Mercury's picture

Seriously, buy $US vs. what? 

This guy would rather have $US than gold? than Swiss francs?  Maybe vs. some other, race-to-the-bottom fiat currency but why bother with all that noise?

If a public company issues a massive secondary share offering, the conclusion that existing shareholders will be diluted is not a "crowded trade" it's a fact.

Calls and Putz's picture

"Main Street is saving and paying off debt."


Uh no - they're not.   Consumer debt is declining because of credit card charge offs. Consumers are not paying down their debt on balance.

Dr. No's picture

Lately people have been using contrairian analysis more and more.  They feel since traditional analysis has been completely wrong, blog writers need a new method to keep the interest of the readers.  Enter contrarian indicators.  Since nothing else makes sense, use the George Castanza guide to investing: do the opposite.  Most experts believe the earth rotates around the sun.  Does that mean I am going to bet on an earth centric model?

LibertyIn2010's picture

The reason contrarian advice is popular now is that thanks to ZH and others the investors formerly known as "dumb money" are waking up to the Ponzi known as Wall Street, The Fed, etc.  When the game is rigged and the crooks are giving bad advice to the masses to purposely fleece them from their money, then the contrarian view point turns out to be the right thing to do (in most cases).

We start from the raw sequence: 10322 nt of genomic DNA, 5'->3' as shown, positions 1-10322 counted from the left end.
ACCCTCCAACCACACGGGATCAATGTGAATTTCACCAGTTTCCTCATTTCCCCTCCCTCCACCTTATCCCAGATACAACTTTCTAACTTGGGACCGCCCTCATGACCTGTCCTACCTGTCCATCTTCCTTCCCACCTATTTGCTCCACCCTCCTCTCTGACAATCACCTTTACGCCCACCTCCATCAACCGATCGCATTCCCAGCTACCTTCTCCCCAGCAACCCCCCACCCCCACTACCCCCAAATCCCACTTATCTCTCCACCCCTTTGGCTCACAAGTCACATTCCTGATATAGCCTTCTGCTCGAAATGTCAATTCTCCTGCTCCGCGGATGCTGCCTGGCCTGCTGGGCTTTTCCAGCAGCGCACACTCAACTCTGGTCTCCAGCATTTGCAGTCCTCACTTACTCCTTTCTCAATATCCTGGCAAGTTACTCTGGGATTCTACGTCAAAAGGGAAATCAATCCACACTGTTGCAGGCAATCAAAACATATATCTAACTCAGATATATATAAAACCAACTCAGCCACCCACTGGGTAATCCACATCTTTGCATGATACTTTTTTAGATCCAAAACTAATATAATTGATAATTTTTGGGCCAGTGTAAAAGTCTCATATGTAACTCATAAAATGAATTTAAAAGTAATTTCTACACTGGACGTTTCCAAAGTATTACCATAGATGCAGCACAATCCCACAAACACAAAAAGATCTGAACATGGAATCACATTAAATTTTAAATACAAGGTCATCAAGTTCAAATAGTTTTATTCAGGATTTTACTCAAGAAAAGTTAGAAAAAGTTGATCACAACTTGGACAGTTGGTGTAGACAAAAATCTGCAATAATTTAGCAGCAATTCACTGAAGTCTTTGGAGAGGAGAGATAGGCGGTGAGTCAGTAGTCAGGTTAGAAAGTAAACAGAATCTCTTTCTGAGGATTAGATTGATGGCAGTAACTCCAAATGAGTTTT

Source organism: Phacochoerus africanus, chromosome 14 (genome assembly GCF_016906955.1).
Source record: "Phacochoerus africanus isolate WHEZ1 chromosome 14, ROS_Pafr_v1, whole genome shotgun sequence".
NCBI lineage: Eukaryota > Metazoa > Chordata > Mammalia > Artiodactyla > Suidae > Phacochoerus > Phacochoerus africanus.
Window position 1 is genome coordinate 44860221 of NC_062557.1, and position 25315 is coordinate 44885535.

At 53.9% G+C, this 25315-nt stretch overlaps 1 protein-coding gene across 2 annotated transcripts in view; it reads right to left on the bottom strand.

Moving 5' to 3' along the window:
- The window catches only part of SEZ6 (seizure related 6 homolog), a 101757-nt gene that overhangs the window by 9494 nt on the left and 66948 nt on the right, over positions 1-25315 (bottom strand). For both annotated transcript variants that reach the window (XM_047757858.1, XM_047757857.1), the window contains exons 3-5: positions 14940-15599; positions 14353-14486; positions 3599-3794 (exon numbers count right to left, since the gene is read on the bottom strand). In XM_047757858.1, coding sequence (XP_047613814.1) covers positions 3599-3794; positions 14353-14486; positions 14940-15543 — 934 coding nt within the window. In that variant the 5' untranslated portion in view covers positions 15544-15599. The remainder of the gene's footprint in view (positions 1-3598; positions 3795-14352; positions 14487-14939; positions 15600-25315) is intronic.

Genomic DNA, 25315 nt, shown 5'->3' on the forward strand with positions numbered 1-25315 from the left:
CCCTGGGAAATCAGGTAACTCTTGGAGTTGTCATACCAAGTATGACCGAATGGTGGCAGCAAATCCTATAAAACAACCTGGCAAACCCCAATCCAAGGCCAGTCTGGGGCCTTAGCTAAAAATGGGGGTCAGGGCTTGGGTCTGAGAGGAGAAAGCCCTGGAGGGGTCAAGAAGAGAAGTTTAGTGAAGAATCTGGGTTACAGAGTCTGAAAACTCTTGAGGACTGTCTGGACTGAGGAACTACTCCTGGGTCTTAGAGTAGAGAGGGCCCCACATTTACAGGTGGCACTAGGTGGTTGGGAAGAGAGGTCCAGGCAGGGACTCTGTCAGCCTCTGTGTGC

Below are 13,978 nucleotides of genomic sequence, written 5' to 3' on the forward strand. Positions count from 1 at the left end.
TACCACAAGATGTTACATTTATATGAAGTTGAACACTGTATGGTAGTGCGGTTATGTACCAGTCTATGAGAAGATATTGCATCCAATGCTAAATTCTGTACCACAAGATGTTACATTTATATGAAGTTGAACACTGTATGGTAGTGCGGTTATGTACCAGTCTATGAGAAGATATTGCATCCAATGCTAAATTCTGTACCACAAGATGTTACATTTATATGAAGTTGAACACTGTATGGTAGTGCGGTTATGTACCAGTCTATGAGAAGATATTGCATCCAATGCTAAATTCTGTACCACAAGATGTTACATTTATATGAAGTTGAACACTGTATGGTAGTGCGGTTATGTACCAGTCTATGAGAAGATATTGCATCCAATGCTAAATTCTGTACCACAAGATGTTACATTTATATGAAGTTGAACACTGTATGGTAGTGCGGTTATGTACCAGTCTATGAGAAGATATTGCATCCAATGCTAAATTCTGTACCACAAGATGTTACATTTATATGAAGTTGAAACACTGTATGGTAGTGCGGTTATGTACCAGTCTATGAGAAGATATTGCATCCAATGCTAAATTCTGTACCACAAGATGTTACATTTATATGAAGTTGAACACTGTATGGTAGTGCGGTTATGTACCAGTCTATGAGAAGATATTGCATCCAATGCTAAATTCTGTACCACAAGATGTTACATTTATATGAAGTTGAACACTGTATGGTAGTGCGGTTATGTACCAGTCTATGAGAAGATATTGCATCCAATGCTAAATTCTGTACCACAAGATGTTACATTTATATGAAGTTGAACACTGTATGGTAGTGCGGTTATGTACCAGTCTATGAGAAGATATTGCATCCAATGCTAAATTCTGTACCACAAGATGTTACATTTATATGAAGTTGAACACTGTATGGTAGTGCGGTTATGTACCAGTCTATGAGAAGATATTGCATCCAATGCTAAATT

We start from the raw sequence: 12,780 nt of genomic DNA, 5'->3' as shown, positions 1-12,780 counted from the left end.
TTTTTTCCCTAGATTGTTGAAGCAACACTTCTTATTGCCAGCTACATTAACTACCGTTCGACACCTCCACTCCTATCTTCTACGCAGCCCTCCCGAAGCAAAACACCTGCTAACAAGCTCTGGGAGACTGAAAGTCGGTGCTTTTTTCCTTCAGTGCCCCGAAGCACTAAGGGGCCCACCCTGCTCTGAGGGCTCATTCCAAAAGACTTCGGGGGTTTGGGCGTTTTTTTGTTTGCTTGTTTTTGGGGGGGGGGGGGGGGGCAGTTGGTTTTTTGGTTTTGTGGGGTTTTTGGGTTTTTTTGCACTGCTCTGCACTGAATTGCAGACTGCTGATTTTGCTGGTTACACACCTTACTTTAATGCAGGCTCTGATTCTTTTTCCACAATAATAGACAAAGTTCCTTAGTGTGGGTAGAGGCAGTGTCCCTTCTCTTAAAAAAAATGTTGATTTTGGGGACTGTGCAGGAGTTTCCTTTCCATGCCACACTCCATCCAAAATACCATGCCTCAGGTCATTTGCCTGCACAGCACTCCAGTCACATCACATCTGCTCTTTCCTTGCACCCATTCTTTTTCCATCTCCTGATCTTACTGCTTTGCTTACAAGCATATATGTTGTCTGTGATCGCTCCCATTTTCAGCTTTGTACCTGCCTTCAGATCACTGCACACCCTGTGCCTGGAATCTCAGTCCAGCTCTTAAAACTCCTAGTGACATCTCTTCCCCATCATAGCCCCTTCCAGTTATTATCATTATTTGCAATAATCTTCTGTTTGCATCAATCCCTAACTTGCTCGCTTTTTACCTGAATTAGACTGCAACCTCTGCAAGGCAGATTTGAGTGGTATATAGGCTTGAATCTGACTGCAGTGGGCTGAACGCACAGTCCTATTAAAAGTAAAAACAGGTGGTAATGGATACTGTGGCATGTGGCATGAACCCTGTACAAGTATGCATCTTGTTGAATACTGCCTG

thesapein's picture

It's the Contrarian Bandwagon. Reminds me of the alternative crowd in high school who all dressed alike in black. They think they get it.

What's hilarious is that you can't be a contrarian by supporting the most popular currency in the world! Talk about returning to the herd... 

tmosley's picture

People were down on Confederate currency as well.

I just watched Gone With the Wind the other day.  Back then (both during the Civil War, and when they made the film), they knew what real money was.  When they got money, the first thing they asked was "gold or paper?".  They all knew the paper was pretty well worthless.  Only gold held its value.

Djirk's picture

Looking at the flow of funds report, that consumer balance sheet is still fjugly.

Also gives further proof the FED needs to be gutted and replaced with more competent players.

How can anyone not see a problem with the consumers adding $3 trillion worth of debt over three years. Hello, increase interest rates to create price stablility.

Agreed that the dollar may be taking a beating now, but until some of this paper junks is written off there will be safer havens.

unum mountaineer's picture